(The Washington Post) FREETOWN, Sierra Leone — Tom R. Frieden, director of the U.S. Centers for Disease Control and Prevention, was supposed to fly to West Africa on Monday to gauge the effects of the world’s worst Ebola outbreak.
Then his flight was canceled.
Brussels Airlines was forced to halt flights to the affected region after Senegal’s refusal over the weekend to allow the Belgium-based carrier to touch down in Senegal’s capital, Dakar, for crew changes. Senegal was sending a clear signal that it wanted nothing to do with flights going to Liberia, Guinea or Sierra Leone, where the outbreak rages on. This move was just the latest by a growing wave of countries and airlines that appear to want to stave off the Ebola threat by stopping travel in and out of places confronting the virus.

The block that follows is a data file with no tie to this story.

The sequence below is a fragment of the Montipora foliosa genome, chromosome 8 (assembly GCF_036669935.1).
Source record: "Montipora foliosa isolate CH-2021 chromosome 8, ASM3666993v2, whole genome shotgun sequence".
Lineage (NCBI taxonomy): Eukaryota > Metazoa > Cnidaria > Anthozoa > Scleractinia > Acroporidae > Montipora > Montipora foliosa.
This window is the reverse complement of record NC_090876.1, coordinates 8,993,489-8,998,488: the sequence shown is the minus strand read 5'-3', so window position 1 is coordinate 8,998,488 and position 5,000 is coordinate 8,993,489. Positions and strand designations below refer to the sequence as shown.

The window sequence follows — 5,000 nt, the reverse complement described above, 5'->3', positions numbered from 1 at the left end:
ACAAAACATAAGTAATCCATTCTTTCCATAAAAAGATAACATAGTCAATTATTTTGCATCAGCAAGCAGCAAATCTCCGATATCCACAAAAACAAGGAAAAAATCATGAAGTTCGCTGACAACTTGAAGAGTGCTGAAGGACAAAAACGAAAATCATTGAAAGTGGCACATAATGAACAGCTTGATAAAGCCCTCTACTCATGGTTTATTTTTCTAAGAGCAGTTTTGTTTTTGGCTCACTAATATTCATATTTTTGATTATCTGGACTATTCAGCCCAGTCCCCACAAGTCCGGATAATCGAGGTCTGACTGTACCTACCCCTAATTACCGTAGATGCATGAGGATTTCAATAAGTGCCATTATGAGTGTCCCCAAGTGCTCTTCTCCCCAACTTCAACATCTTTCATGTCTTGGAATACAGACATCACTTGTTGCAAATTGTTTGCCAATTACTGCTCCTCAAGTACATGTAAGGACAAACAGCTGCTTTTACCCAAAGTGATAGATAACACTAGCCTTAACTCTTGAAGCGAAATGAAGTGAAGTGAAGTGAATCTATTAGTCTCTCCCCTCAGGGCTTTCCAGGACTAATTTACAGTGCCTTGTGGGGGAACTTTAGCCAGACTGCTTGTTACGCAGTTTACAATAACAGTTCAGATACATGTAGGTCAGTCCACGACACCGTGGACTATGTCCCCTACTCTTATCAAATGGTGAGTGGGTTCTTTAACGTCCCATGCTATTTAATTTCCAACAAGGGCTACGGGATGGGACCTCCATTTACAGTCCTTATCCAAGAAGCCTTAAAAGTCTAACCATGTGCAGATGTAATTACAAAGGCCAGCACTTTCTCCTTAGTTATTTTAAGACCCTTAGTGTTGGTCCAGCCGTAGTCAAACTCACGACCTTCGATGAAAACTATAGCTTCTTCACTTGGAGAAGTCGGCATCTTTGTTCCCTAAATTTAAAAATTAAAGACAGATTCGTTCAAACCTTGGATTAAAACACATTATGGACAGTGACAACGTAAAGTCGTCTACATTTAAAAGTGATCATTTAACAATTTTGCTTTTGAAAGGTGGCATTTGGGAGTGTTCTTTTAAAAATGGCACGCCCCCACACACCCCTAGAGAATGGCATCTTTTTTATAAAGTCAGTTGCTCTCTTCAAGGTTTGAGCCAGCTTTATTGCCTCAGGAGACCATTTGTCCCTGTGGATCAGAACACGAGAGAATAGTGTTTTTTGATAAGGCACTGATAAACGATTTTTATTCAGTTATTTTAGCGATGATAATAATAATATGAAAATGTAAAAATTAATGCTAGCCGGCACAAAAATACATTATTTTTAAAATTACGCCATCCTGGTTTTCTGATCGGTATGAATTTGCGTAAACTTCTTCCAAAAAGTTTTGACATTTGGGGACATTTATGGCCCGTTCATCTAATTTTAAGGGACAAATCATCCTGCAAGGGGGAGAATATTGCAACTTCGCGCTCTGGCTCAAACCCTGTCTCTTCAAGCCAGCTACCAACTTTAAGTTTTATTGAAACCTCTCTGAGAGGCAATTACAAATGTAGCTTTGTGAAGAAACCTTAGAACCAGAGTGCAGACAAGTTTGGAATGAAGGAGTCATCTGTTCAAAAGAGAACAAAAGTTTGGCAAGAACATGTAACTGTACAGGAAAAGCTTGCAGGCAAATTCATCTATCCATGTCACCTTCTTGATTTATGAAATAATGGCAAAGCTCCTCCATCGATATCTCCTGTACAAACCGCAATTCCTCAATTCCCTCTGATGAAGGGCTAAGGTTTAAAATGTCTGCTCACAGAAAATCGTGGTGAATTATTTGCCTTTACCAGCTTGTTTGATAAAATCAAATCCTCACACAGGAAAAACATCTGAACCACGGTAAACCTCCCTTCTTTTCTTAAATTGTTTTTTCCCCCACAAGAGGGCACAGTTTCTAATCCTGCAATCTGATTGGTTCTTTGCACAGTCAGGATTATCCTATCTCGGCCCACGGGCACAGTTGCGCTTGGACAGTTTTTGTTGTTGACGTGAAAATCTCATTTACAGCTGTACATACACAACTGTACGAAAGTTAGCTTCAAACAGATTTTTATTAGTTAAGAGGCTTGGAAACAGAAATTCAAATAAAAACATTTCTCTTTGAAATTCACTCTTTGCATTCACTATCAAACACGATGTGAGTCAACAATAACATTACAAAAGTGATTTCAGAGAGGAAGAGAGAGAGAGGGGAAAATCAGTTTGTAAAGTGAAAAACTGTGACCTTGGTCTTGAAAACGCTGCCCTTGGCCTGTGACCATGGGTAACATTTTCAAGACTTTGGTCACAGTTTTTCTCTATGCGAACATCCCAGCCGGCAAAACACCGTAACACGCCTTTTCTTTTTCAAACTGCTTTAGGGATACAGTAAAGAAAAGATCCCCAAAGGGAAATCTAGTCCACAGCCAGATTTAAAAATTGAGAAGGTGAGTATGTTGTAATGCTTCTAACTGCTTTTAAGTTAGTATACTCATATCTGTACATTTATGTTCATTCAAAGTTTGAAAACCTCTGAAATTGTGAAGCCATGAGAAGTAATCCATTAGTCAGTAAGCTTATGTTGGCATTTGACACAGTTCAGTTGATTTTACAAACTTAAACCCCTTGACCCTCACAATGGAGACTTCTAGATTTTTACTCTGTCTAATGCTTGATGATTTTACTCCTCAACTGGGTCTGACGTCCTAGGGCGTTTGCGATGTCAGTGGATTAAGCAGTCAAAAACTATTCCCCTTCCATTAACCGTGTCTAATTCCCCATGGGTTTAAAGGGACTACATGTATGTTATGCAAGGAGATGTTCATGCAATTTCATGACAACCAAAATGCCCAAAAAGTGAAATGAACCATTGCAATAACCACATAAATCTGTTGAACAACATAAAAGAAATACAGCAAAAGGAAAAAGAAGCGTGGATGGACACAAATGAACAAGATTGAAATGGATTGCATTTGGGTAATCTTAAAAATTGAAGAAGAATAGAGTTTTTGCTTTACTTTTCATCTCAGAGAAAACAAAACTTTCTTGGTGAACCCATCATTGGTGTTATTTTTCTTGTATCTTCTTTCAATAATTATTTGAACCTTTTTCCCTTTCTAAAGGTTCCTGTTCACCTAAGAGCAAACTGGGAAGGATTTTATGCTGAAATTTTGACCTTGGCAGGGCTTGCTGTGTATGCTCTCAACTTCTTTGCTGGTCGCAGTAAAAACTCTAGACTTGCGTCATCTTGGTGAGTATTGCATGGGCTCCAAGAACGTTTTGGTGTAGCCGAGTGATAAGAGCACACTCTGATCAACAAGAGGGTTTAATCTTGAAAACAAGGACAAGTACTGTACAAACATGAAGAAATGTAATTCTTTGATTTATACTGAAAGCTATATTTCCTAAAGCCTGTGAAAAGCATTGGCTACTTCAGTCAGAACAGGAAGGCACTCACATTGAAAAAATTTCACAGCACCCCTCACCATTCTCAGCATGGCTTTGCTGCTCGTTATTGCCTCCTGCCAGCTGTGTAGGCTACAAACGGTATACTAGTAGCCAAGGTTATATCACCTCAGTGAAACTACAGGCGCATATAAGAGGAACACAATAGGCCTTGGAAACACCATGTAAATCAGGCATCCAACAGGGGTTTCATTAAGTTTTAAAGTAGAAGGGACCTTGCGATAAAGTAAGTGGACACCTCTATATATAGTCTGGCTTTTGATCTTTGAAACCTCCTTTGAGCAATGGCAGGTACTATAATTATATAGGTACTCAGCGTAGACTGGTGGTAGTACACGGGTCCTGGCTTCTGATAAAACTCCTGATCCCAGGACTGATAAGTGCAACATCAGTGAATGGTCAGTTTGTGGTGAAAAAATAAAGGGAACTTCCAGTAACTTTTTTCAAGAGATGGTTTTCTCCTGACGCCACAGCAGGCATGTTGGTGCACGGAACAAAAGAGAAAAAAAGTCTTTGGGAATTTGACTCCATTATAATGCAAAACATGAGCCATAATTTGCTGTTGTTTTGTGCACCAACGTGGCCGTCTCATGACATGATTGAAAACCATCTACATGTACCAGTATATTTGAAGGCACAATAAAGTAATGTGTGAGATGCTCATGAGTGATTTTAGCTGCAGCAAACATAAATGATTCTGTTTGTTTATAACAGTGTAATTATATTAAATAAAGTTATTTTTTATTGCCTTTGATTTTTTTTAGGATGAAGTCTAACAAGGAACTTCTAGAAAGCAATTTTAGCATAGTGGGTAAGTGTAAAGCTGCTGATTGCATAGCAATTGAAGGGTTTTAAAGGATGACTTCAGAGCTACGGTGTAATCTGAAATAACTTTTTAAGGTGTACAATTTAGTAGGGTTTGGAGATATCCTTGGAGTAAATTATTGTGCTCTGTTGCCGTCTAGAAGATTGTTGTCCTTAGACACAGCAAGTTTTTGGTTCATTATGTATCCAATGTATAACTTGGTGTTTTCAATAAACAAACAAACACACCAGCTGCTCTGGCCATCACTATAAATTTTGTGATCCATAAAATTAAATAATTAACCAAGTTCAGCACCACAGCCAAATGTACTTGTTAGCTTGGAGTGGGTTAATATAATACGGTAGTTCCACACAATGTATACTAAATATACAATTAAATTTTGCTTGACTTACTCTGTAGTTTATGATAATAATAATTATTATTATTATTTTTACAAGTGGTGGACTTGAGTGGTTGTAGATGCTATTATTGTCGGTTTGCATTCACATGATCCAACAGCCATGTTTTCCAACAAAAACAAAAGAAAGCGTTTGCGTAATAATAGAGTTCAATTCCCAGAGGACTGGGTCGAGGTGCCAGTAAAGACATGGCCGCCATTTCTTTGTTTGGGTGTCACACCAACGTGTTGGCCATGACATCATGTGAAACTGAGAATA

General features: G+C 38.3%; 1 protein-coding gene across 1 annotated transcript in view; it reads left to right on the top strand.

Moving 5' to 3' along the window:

Frieden, along with other U.S. officials, scrambled to jump on one of the region’s few remaining options — a Delta flight to the Liberian capital that arrived Sunday, said Jeremy Konyndyk, director of the U.S. Agency for International Development’s Office of Foreign Disaster Assistance, who was part of the mad dash.
The increasing flight cancellations and border closures have alarmed public health officials worldwide. The cancellations have frightened residents in the affected countries who fear they may be trapped within their national borders. They also worry about the economic fallout from their dwindling air access to other countries.